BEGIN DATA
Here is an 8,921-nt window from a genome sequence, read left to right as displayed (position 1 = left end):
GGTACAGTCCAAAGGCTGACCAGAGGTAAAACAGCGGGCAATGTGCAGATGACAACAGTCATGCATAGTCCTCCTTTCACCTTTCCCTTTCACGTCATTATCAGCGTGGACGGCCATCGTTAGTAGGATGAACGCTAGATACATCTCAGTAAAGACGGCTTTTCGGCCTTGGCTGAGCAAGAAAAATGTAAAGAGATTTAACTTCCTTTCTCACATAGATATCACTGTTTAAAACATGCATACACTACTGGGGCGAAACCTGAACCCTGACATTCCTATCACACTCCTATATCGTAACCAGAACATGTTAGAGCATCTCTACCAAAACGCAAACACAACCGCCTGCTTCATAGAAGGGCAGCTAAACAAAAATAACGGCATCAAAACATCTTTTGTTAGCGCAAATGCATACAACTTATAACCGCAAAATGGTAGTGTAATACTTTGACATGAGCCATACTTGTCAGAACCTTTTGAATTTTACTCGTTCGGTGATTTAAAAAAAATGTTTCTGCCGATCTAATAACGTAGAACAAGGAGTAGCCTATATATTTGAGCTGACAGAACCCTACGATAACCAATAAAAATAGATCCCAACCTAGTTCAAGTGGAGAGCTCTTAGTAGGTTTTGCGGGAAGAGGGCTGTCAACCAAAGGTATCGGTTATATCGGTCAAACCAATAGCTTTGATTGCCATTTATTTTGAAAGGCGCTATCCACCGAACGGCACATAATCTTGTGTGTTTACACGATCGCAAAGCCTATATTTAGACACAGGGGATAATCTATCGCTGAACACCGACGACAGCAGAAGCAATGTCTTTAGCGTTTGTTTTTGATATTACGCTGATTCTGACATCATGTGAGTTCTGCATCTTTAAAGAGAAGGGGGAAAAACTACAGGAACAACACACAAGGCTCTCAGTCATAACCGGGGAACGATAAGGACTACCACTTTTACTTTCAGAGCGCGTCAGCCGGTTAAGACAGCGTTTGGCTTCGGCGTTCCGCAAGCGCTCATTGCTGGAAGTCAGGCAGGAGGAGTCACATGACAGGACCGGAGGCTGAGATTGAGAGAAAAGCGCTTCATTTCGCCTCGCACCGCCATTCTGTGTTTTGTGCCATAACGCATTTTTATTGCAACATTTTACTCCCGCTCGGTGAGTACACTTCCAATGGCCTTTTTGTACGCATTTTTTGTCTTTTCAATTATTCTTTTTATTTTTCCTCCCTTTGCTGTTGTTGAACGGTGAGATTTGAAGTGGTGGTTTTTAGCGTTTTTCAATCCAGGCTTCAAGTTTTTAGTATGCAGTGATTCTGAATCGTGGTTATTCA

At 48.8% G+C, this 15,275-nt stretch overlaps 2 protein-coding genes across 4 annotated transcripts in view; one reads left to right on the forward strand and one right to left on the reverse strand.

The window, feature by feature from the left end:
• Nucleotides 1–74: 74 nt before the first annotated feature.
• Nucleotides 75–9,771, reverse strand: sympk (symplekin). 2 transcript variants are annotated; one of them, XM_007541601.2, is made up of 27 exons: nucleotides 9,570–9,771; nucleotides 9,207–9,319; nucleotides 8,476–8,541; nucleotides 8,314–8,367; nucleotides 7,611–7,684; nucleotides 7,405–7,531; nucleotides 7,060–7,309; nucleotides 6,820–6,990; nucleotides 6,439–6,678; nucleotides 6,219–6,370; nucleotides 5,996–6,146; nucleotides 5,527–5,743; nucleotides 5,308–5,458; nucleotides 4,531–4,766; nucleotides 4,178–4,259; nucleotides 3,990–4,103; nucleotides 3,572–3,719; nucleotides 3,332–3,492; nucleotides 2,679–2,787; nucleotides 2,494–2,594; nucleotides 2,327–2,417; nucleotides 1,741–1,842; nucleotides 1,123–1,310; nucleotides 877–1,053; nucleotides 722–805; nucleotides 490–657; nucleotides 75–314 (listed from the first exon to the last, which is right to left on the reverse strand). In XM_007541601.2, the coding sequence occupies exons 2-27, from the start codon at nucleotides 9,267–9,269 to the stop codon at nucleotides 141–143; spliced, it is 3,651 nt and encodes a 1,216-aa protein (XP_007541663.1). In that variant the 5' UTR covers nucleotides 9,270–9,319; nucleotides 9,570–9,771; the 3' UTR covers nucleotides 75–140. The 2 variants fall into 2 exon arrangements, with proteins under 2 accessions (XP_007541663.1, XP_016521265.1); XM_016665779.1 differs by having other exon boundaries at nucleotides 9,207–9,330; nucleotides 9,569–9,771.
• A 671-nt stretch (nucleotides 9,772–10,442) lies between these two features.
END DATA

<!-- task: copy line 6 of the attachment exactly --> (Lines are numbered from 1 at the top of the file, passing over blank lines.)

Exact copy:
• Nucleotides 75–9,771, reverse strand: sympk (symplekin). 2 transcript variants are annotated; one of them, XM_007541601.2, is made up of 27 exons: nucleotides 9,570–9,771; nucleotides 9,207–9,319; nucleotides 8,476–8,541; nucleotides 8,314–8,367; nucleotides 7,611–7,684; nucleotides 7,405–7,531; nucleotides 7,060–7,309; nucleotides 6,820–6,990; nucleotides 6,439–6,678; nucleotides 6,219–6,370; nucleotides 5,996–6,146; nucleotides 5,527–5,743; nucleotides 5,308–5,458; nucleotides 4,531–4,766; nucleotides 4,178–4,259; nucleotides 3,990–4,103; nucleotides 3,572–3,719; nucleotides 3,332–3,492; nucleotides 2,679–2,787; nucleotides 2,494–2,594; nucleotides 2,327–2,417; nucleotides 1,741–1,842; nucleotides 1,123–1,310; nucleotides 877–1,053; nucleotides 722–805; nucleotides 490–657; nucleotides 75–314 (listed from the first exon to the last, which is right to left on the reverse strand). In XM_007541601.2, the coding sequence occupies exons 2-27, from the start codon at nucleotides 9,267–9,269 to the stop codon at nucleotides 141–143; spliced, it is 3,651 nt and encodes a 1,216-aa protein (XP_007541663.1). In that variant the 5' UTR covers nucleotides 9,270–9,319; nucleotides 9,570–9,771; the 3' UTR covers nucleotides 75–140. The 2 variants fall into 2 exon arrangements, with proteins under 2 accessions (XP_007541663.1, XP_016521265.1); XM_016665779.1 differs by having other exon boundaries at nucleotides 9,207–9,330; nucleotides 9,569–9,771.